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Application of Home-Based Visual Supports for Children Diagnosed with ASD

Visual Supports for Children on the Spectrum

Visual Supports are essentially visual aids, including images that are leveraged for interacting with children having linguistic and/or cognitive, developmental impairments. Some of the most frequently used visual aids are drawings, photographs, written texts, objects, and lists.

These not only help children diagnosed with Autism Spectrum Disorder interact better with other children but also significantly improve the efficacy of parent-child communication level. In addition to parents, caregivers can take the help of Visual Supports as well.

CASE is dedicated to the cause of empowering ASD-affected children to experience a significantly normal life by providing unrestricted access to its groundbreaking research.


Key Advantages and Classification of Visual Supports

3 of the greatest challenges that learners with ASD face are

Fortunately, Visual Supports can be immensely useful in addressing all these major issues.

  1. ASD-affected children may not be able to interpret social cues while communicating with others as part of their daily routine. They may be incapable of comprehending social expectations, for instance, how to respond to others’ social approaches or how to initiate a conversation. These children on the spectrum also may not understand how to alter their behavior in accordance with non-verbal cues and unspoken social rules.

However, Visual Aids can impart valuable lessons on developing social abilities, helping these children learn how to employ those skills in myriad social settings.

  1. ASD-affected learners often find it challenging to grasp and comply with spoken instructions and may be unable to appropriately voice their needs and wishes.

However, Visual Supports can encourage learners diagnosed with ASD in establishing constructive, suitable means of communication with others. These aids help parents communicate their anticipations in such a manner that any differently-abled child can easily decipher. Studies have substantiated that Visual Supports can do a great job of reducing frustration and are beneficial in alleviating problematic behavior caused by communication disabilities.

  1. Some ASD-affected children may act out or experience anxiety when left in unfamiliar circumstances or when there is a change in their daily routine.

However, when equipped with Visual Aids, they can better understand what is going to happen next and what to expect. These visual supports enable children on the spectrum to concentrate on vital details while reducing anxiety and empowering them to overcome every communication challenge.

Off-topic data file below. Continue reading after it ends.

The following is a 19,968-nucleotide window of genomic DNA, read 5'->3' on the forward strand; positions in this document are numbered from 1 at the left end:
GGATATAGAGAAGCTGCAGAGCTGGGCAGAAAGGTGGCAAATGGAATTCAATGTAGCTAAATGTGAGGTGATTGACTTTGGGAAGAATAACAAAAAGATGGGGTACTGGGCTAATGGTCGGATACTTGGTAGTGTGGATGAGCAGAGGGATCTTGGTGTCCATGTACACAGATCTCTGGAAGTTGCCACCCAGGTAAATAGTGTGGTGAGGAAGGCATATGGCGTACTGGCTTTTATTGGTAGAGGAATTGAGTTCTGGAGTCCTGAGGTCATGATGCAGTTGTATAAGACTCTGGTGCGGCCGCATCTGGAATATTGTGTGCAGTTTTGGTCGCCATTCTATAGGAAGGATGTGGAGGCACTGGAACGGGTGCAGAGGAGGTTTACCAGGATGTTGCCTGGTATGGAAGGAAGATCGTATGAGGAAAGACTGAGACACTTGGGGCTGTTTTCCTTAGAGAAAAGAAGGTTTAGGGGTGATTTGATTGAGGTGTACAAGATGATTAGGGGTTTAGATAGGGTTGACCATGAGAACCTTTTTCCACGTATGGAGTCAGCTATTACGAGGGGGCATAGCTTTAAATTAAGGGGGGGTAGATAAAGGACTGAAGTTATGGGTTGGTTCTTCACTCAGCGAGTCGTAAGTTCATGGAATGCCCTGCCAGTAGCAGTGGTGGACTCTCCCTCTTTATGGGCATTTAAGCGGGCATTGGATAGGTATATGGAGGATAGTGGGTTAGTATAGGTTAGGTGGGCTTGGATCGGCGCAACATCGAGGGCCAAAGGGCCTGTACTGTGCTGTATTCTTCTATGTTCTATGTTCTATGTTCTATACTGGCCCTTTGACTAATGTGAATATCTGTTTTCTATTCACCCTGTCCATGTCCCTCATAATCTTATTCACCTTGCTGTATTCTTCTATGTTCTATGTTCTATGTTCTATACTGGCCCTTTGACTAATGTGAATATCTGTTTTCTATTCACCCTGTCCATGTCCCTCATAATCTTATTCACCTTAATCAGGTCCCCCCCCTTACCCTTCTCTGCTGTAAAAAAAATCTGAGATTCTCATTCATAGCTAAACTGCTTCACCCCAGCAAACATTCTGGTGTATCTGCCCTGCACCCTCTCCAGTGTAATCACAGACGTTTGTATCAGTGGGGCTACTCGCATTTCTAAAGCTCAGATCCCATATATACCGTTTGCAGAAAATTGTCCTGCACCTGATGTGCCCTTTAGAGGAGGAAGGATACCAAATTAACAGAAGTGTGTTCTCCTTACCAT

3 major kinds of Visual Supports that parents can readily utilize at home are discussed below in brief.

First-Then boards are essentially Visual Displays for showcasing a highly preferred item of your child where a task less-liked precedes the desired article. These Visual Supports help children diagnosed with ASD learn how to assimilate new skills and follow instructions.

First-Then boards inspire them to engage in activities they do not like while explaining when they can involve again in what they love doing. These Visual Aids effectively construct the language foundation required for utilizing increasingly complex visual systems while also adhering to instructions comprising of multiple steps.

It is a type of graphical illustration of what is scheduled to happen in an entire day or within an activity or a task. A visual schedule helps divide a parent task (complex activity) into several independent routines to ensure that the learner has understood and followed all those child-activities (sub-tasks). It also helps reduce rigidity and anxiety associated with transitions by explaining when specific activities can occur at a particular time or throughout the day.

Setting parameters means communicating expected behaviors like waiting and marking clear boundaries around activities or articles by engaging visual supports. Visual demarcation can help children on the spectrum interpret task-based restrictions that they may not understand initially.

For instance, employing stop signage for indicating limits of any given activity or where to stop at any physical location like your backyard. You can also use this also for making your child understand how much he or she could avail of an activity or a substance before it is exhausted.

For instance, stick a “not available” sign on the monitor to communicate the timings when your child should not play on the computer. You can also attach images of 3 juice boxes on your refrigerator and cover or remove one of those pictures every time juice is provided. Making the learner wait for an item that is available but delayed will teach him or her virtues of patience. For instance, pair a stopwatch with a wait card.

As the learner gets more acquainted with their application, diversify potential use-cases and/or the quantum of time your child must wait for activities or items.


CASE works closely with educators and parents, supporting them through continuous curriculum development programs, behavior management training, organizational support outreach, and home assessment initiatives.

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